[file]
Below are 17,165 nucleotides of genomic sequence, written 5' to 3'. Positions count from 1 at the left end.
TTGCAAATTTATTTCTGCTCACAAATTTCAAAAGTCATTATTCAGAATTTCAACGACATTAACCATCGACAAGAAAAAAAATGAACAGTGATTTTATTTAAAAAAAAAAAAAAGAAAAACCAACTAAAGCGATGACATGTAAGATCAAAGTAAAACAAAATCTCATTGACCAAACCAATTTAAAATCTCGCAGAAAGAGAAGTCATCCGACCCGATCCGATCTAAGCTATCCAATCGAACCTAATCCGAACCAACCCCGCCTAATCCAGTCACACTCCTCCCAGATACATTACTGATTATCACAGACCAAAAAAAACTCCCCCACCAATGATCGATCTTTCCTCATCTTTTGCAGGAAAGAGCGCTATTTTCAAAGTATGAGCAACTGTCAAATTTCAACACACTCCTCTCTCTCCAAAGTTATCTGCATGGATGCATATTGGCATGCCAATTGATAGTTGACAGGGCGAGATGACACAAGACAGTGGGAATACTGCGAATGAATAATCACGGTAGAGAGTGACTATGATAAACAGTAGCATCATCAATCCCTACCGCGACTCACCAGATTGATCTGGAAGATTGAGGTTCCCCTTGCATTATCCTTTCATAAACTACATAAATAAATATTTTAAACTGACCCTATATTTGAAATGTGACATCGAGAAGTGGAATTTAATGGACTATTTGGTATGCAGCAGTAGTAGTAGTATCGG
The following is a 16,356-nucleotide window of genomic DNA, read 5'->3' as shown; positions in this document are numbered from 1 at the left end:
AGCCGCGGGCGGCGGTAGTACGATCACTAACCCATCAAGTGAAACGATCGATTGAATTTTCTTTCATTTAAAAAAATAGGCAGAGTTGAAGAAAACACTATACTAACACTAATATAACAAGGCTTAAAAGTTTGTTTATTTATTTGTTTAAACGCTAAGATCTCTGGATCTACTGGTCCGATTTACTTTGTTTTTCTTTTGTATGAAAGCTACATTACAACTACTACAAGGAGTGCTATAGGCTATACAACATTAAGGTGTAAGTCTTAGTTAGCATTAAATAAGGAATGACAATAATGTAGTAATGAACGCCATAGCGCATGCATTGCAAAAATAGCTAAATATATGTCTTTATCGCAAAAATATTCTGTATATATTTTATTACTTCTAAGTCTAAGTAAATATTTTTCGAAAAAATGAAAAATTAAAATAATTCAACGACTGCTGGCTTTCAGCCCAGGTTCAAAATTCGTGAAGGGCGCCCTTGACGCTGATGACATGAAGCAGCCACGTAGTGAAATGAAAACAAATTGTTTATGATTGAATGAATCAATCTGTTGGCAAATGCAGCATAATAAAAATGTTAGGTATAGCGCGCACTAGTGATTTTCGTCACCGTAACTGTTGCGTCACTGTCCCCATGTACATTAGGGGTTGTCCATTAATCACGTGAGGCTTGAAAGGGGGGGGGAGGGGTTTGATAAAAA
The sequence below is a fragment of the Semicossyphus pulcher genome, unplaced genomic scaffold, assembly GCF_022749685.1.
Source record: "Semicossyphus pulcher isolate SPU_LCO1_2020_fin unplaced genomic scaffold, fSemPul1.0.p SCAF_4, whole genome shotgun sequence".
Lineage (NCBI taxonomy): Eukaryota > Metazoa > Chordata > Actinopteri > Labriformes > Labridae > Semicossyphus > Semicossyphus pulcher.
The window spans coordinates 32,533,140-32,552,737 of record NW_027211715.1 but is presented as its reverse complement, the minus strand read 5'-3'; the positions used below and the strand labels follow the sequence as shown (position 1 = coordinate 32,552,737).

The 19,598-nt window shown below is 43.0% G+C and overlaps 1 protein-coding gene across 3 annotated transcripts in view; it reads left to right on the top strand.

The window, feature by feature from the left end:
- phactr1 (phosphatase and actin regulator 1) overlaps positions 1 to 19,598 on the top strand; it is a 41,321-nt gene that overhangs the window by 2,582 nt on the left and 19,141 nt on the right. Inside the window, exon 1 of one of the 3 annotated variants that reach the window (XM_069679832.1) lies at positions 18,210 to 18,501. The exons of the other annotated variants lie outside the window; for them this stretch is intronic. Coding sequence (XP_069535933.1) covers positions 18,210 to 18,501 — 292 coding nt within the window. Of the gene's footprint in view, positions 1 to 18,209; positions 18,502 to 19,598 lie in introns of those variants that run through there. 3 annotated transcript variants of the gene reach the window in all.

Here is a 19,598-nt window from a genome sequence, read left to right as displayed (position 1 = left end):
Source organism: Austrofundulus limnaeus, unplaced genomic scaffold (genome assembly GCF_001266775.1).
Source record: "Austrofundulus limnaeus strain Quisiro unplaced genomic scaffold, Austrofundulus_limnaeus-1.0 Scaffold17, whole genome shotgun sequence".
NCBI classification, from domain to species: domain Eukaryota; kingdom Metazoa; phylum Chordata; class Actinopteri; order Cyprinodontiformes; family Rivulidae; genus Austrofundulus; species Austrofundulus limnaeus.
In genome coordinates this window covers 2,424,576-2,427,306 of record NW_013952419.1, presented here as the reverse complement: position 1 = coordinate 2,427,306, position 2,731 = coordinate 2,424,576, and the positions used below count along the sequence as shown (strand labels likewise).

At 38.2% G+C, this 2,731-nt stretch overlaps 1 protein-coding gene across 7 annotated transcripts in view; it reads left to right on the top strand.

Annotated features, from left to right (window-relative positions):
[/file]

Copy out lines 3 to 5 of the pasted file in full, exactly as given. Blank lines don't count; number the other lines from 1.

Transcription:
The following is a 16,356-nucleotide window of genomic DNA, read 5'->3' as shown; positions in this document are numbered from 1 at the left end:
AGCCGCGGGCGGCGGTAGTACGATCACTAACCCATCAAGTGAAACGATCGATTGAATTTTCTTTCATTTAAAAAAATAGGCAGAGTTGAAGAAAACACTATACTAACACTAATATAACAAGGCTTAAAAGTTTGTTTATTTATTTGTTTAAACGCTAAGATCTCTGGATCTACTGGTCCGATTTACTTTGTTTTTCTTTTGTATGAAAGCTACATTACAACTACTACAAGGAGTGCTATAGGCTATACAACATTAAGGTGTAAGTCTTAGTTAGCATTAAATAAGGAATGACAATAATGTAGTAATGAACGCCATAGCGCATGCATTGCAAAAATAGCTAAATATATGTCTTTATCGCAAAAATATTCTGTATATATTTTATTACTTCTAAGTCTAAGTAAATATTTTTCGAAAAAATGAAAAATTAAAATAATTCAACGACTGCTGGCTTTCAGCCCAGGTTCAAAATTCGTGAAGGGCGCCCTTGACGCTGATGACATGAAGCAGCCACGTAGTGAAATGAAAACAAATTGTTTATGATTGAATGAATCAATCTGTTGGCAAATGCAGCATAATAAAAATGTTAGGTATAGCGCGCACTAGTGATTTTCGTCACCGTAACTGTTGCGTCACTGTCCCCATGTACATTAGGGGTTGTCCATTAATCACGTGAGGCTTGAAAGGGGGGGGGAGGGGTTTGATAAAAA
The sequence below is a fragment of the Semicossyphus pulcher genome, unplaced genomic scaffold, assembly GCF_022749685.1.